Thursday December 6, 2018
‘No frills - no radio, head rests rear wiper or glove box’ - that’s how Paul Thomson describes his 1983 Austin Metro Standard which is ‘one of nine base models left on the road’. 35 years ago, such a lack of distracting fittings was about par for the course in a low-budget family car.
This was a time when you might ask of someone not ‘what is your number?’ but ‘are you on the ‘phone?’. A video recorder was a luxury item, black and white television sets were still not uncommon, and as for a car with electric front windows, that were generally reserved for the branch managers of this world.
Paul bought his Metro in February 2018 - ‘it was in “9 out of 10 condition with 18K on the clock’. Power – ‘43 hp of it’ – is from the A-Plus engine and during a 1981 test Autocar thought the Standard model a better buy than the slightly more expensive Ford Fiesta Popular Plus (£3, 156 as opposed to £1,360) due to ‘it’s more civilised ride/handing compromise, and its remarkable blend of performance with economy, both in mpg and in running costs’
Of course, the City was the entry-level model of the Metro range while the Standard at least came with a heated rear window and a passenger sun visor. However, anyone who craved the decadence of split rear seats or a radio would have to work hard and/or grovel to the fleet buyer in order to be allotted an L-spec company car.
Alternatively, you could make a trip to your local Unipart outlet and deck your Metro out in all the fashionable accessories. Paul himself has added a rather vital after-market fitting; ‘I've added a passenger door mirror so I can spot cyclists zooming up on the inside’.
One BL PR car had the misfortune to guest star as a “Police Panda” in The Boys in Blue, one of the most fascinatingly awful comedy films of 1982 or any other year. The Austin Metro also featured on a regular basis as ‘this week’s star prize!’ in quite a few ITV quiz shows; the Independent Broadcasting Authority had very strict rules regarding the value of the jackpot. Here ace announcer John Benson rhapsodises about the City version on Sale of The Century -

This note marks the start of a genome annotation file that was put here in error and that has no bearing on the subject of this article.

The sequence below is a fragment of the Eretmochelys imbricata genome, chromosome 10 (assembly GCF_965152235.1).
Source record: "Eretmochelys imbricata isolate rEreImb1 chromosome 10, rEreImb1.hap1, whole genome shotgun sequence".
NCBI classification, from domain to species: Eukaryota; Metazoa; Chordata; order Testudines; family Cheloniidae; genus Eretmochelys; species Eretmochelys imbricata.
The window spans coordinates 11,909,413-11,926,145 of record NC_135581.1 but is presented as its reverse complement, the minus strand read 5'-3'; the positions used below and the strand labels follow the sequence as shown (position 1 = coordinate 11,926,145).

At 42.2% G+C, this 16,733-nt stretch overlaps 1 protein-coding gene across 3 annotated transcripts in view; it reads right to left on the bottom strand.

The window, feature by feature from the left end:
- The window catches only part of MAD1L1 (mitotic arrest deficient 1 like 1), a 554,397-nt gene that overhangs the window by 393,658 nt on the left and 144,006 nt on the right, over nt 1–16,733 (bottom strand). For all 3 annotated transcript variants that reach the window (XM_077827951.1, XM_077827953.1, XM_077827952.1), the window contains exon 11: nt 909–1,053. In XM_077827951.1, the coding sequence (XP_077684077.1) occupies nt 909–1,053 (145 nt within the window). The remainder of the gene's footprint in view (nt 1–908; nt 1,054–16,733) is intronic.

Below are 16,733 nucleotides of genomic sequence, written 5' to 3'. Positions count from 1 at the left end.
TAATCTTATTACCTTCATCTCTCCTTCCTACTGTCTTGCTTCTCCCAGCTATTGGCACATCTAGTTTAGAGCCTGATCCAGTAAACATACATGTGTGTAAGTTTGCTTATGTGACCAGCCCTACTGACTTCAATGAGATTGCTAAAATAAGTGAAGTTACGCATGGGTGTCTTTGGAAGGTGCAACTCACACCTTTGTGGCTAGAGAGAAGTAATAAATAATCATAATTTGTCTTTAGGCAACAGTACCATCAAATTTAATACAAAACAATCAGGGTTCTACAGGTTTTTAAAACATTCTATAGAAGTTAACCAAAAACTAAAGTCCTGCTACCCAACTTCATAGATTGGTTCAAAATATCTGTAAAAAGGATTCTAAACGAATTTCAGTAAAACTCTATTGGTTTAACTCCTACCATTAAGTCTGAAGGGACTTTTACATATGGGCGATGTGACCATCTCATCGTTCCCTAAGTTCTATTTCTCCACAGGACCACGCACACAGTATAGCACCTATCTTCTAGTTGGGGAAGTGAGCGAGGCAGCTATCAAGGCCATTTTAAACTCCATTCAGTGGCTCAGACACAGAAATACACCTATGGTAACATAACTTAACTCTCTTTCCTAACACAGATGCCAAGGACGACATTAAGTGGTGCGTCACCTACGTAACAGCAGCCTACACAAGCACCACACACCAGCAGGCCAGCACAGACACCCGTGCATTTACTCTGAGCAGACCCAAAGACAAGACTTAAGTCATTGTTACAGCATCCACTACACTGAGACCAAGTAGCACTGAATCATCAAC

Spoiler alert – the winner left the Anglia TV studios with a pair of mopeds.
The Thomson Metro ‘featured on Flipping Bangers in June this year’ and Paul likes its ‘rarity’ plus the fact that ‘most people can relate to them’. There was indeed a time when that distinctive transmission whine could be heard on virtually every school or, shopping trip, plus the fact that the Metro was one of the most eagerly awaited British cars of its day.
The HLS and, slightly later, the MG and Vanden Plas models were the aspirational versions while the City and the Standard often that served as a police panda car or economical transport for government departments. And today the likes of Paul’s Metro Standard are guaranteed to turn more heads than many a Ferrari or Rolls-Royce.